All dams have an impact on the natural environment and surrounding ecosystems, and the GERD is no exception. However, while solar and wind are the ideal, hydroelectric dams are preferable to nuclear or fossil fuel power plants and the broader positive effects are potentially substantial. Without electricity, millions of people burn wood or dry dung to cook with. This causes de-forestation and greenhouse gas emissions, as well as respiratory illnesses. As electricity is generated and supplied, these practices, which are embedded in many communities and have been followed for generations, can be dropped, resulting in a decrease in GHG emissions, the revitalization of natural habitat, and enable dung to be used as a fertilizer by farmers.  

The dam will also help manage the impact of climate change by providing consistent water flow. Not only for Ethiopia, but also for downstream countries (particularly Sudan) that are frequently hit by drought or flooding. As Meles Zenawi (Ethiopian PM when construction began) said, “when the dam becomes operational, communities all along the riverbanks and surrounding areas, particularly in Sudan, will be permanently relieved from centuries of flooding.”

The GERD is rightly a source of national pride, a unifying symbol in a dangerously divided country and an essential resource if the country is to move into a new phase of economic and social development. Its successful completion is a significant achievement, and reaffirms Ethiopia’s place as a major regional power, not just within the Horn of Africa, but the continent as a whole. Once the dam is fully operational, Ethiopia will once again become a beacon of hope and empowerment to other nations in Africa, many of which have lived under the shadow of poverty, conflict and external control for far too long.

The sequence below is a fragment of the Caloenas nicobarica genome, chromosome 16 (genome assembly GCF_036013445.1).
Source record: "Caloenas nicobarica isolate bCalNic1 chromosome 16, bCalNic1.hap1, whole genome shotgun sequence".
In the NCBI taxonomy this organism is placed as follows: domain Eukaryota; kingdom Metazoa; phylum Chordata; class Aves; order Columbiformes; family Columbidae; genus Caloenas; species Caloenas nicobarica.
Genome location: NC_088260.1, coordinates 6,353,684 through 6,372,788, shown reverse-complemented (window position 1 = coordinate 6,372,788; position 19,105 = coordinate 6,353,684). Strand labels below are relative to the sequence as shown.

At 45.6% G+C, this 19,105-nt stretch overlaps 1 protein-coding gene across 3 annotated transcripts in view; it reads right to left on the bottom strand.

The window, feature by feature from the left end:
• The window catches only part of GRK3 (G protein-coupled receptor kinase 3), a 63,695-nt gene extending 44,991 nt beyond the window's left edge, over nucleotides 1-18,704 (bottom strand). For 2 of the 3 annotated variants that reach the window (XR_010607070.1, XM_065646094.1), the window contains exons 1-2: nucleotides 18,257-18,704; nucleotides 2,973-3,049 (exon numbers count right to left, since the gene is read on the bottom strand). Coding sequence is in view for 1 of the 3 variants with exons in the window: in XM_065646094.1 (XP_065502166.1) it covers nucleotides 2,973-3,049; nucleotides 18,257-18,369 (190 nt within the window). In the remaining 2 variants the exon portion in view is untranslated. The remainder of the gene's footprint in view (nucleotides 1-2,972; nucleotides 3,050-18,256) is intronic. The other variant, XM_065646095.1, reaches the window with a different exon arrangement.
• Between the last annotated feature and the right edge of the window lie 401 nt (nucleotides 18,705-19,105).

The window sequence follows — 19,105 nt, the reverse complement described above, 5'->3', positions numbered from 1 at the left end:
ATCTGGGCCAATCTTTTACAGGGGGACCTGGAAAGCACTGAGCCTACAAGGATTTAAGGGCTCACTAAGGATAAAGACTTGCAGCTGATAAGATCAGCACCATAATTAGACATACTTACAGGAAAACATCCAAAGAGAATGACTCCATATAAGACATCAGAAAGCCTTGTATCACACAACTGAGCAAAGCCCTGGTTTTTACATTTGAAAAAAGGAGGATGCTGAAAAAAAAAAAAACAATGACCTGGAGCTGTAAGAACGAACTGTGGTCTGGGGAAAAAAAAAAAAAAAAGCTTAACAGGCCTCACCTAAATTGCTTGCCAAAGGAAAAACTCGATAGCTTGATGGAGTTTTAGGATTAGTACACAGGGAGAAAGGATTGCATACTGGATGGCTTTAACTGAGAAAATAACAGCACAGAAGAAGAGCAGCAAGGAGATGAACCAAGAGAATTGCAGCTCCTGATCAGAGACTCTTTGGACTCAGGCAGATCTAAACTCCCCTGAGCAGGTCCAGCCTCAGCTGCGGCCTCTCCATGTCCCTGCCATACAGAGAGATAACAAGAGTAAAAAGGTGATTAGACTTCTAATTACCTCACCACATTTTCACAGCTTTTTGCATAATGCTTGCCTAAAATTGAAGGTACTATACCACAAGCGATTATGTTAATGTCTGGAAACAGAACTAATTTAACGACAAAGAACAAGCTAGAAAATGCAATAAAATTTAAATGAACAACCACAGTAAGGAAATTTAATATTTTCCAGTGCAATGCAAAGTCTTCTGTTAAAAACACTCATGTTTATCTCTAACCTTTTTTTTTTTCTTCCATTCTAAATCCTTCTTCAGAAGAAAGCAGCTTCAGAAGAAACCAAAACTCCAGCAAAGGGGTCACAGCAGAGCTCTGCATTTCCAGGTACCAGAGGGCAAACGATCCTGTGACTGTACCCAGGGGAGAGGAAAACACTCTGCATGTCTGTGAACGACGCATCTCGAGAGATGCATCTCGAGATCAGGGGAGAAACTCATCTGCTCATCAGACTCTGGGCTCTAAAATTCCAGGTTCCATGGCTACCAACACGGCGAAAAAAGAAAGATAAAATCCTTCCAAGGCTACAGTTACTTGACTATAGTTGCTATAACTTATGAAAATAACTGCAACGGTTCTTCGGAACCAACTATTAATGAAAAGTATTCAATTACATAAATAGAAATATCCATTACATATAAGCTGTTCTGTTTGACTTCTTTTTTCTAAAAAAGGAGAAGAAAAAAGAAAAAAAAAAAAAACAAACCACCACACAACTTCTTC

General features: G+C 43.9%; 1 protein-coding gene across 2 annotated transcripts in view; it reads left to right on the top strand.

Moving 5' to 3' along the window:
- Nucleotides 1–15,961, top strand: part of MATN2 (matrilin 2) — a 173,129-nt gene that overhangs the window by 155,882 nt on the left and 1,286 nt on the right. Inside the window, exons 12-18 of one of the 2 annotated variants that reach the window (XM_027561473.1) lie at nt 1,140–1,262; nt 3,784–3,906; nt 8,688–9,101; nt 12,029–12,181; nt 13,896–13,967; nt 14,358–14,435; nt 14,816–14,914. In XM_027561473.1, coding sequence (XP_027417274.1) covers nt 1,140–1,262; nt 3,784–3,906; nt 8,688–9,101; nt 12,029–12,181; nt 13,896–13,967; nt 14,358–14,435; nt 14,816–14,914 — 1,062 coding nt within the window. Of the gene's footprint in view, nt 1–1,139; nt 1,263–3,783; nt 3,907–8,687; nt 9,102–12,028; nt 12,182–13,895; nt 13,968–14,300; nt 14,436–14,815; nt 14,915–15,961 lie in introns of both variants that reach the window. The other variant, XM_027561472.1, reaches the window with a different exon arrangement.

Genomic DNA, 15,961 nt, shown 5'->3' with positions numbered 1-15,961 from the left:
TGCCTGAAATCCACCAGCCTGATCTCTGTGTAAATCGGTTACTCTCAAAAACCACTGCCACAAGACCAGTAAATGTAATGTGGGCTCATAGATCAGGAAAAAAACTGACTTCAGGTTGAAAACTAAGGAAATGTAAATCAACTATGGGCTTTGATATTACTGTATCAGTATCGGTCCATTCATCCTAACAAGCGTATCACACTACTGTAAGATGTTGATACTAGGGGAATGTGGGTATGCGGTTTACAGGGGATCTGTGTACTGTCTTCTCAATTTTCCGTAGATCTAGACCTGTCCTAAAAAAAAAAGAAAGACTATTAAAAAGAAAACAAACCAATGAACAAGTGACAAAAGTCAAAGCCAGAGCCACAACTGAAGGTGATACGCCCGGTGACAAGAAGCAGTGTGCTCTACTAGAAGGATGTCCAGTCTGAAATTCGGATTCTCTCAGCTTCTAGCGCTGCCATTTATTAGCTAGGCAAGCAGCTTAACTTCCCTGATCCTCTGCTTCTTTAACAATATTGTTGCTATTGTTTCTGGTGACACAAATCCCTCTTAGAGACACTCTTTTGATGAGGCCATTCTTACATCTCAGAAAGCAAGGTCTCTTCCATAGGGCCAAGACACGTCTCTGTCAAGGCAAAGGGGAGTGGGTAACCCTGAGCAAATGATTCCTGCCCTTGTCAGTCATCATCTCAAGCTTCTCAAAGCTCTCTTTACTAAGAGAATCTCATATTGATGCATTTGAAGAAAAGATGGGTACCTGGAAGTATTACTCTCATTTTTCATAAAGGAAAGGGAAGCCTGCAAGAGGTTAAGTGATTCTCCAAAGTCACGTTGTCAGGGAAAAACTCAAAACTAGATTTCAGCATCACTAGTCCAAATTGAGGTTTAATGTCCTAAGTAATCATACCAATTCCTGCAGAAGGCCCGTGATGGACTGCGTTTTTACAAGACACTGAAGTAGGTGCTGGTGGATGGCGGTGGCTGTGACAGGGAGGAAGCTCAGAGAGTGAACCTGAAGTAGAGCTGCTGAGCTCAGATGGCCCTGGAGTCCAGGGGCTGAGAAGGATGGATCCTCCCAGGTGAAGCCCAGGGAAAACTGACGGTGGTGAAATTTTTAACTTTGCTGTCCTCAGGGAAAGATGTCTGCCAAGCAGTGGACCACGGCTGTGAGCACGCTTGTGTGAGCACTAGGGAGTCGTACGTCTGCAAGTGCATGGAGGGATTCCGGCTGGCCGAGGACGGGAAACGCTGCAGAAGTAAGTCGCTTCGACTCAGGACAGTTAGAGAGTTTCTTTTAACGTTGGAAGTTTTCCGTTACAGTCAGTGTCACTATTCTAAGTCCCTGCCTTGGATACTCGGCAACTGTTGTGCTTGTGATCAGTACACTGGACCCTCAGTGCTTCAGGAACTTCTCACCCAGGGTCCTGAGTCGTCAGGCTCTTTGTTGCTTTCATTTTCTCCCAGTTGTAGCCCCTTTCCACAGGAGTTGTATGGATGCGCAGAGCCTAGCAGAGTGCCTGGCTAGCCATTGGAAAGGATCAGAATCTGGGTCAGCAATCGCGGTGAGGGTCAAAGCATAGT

A powerful Ethiopia however,  is something neither Egypt or “the West”, meaning the U.S. and her allies, welcome. Ethiopia has been a thorn in their imperialist side for centuries; never colonized by force, fiercely proud and independent with a rich diverse culture. An example to nations throughout the continent, Ethiopia and the Ethiopian flag have long been a symbol of defiance for other African countries, many of which incorporated the colors of the Ethiopia flag (red, yellow, and green) into their own.

This is a crucial moment in Ethiopia’s long history; the country has just staged its first democratic elections, which should be seen as extremely positive, but millions are displaced and armed conflicts in Tigray and elsewhere continue. Ethiopians are faced with a choice: unite and prosper or withdraw into ethnic rivalries and fall into further conflict and discord. While there are those inside and outside the country that are fanning the flames of division, hatred and fear, the vast majority yearn for peace and social harmony. It is these voices that must prevail if this wonderful country is to flower once again.